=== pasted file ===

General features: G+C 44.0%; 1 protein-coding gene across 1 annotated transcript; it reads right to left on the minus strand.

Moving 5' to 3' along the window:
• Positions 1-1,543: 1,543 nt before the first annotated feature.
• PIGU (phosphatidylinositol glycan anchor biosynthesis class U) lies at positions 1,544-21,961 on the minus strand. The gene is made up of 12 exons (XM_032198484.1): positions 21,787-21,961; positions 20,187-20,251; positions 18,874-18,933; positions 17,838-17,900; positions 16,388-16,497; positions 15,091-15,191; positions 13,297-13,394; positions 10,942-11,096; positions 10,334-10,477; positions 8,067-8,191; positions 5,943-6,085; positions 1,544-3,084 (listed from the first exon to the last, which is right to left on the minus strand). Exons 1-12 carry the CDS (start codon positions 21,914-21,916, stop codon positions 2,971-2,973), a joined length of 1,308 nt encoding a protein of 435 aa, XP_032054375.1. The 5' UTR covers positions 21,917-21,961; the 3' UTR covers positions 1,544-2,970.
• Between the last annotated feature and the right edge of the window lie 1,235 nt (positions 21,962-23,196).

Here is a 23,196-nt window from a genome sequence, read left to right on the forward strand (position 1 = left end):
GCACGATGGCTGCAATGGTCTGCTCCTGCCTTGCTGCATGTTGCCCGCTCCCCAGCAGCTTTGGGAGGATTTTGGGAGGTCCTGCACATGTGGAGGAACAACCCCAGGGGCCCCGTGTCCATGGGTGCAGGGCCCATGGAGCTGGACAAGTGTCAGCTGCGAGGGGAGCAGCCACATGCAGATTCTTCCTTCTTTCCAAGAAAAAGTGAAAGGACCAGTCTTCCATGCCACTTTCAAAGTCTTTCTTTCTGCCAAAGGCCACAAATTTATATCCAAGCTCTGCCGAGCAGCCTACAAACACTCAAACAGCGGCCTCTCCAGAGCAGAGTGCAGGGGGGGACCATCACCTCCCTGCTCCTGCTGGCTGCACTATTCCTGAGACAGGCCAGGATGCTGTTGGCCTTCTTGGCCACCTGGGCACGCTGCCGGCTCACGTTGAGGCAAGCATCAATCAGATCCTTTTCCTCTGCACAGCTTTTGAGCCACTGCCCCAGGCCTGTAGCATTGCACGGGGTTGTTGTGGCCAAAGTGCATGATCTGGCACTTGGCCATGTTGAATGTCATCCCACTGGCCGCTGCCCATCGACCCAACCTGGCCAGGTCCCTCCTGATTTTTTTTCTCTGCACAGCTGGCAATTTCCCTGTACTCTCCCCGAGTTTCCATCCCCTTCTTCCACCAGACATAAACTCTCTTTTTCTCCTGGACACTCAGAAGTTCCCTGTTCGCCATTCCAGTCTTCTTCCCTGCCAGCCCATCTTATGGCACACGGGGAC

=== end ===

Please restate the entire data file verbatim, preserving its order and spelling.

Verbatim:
General features: G+C 44.0%; 1 protein-coding gene across 1 annotated transcript; it reads right to left on the minus strand.

Moving 5' to 3' along the window:
• Positions 1-1,543: 1,543 nt before the first annotated feature.
• PIGU (phosphatidylinositol glycan anchor biosynthesis class U) lies at positions 1,544-21,961 on the minus strand. The gene is made up of 12 exons (XM_032198484.1): positions 21,787-21,961; positions 20,187-20,251; positions 18,874-18,933; positions 17,838-17,900; positions 16,388-16,497; positions 15,091-15,191; positions 13,297-13,394; positions 10,942-11,096; positions 10,334-10,477; positions 8,067-8,191; positions 5,943-6,085; positions 1,544-3,084 (listed from the first exon to the last, which is right to left on the minus strand). Exons 1-12 carry the CDS (start codon positions 21,914-21,916, stop codon positions 2,971-2,973), a joined length of 1,308 nt encoding a protein of 435 aa, XP_032054375.1. The 5' UTR covers positions 21,917-21,961; the 3' UTR covers positions 1,544-2,970.
• Between the last annotated feature and the right edge of the window lie 1,235 nt (positions 21,962-23,196).

Here is a 23,196-nt window from a genome sequence, read left to right on the forward strand (position 1 = left end):
GCACGATGGCTGCAATGGTCTGCTCCTGCCTTGCTGCATGTTGCCCGCTCCCCAGCAGCTTTGGGAGGATTTTGGGAGGTCCTGCACATGTGGAGGAACAACCCCAGGGGCCCCGTGTCCATGGGTGCAGGGCCCATGGAGCTGGACAAGTGTCAGCTGCGAGGGGAGCAGCCACATGCAGATTCTTCCTTCTTTCCAAGAAAAAGTGAAAGGACCAGTCTTCCATGCCACTTTCAAAGTCTTTCTTTCTGCCAAAGGCCACAAATTTATATCCAAGCTCTGCCGAGCAGCCTACAAACACTCAAACAGCGGCCTCTCCAGAGCAGAGTGCAGGGGGGGACCATCACCTCCCTGCTCCTGCTGGCTGCACTATTCCTGAGACAGGCCAGGATGCTGTTGGCCTTCTTGGCCACCTGGGCACGCTGCCGGCTCACGTTGAGGCAAGCATCAATCAGATCCTTTTCCTCTGCACAGCTTTTGAGCCACTGCCCCAGGCCTGTAGCATTGCACGGGGTTGTTGTGGCCAAAGTGCATGATCTGGCACTTGGCCATGTTGAATGTCATCCCACTGGCCGCTGCCCATCGACCCAACCTGGCCAGGTCCCTCCTGATTTTTTTTCTCTGCACAGCTGGCAATTTCCCTGTACTCTCCCCGAGTTTCCATCCCCTTCTTCCACCAGACATAAACTCTCTTTTTCTCCTGGACACTCAGAAGTTCCCTGTTCGCCATTCCAGTCTTCTTCCCTGCCAGCCCATCTTATGGCACACGGGGAC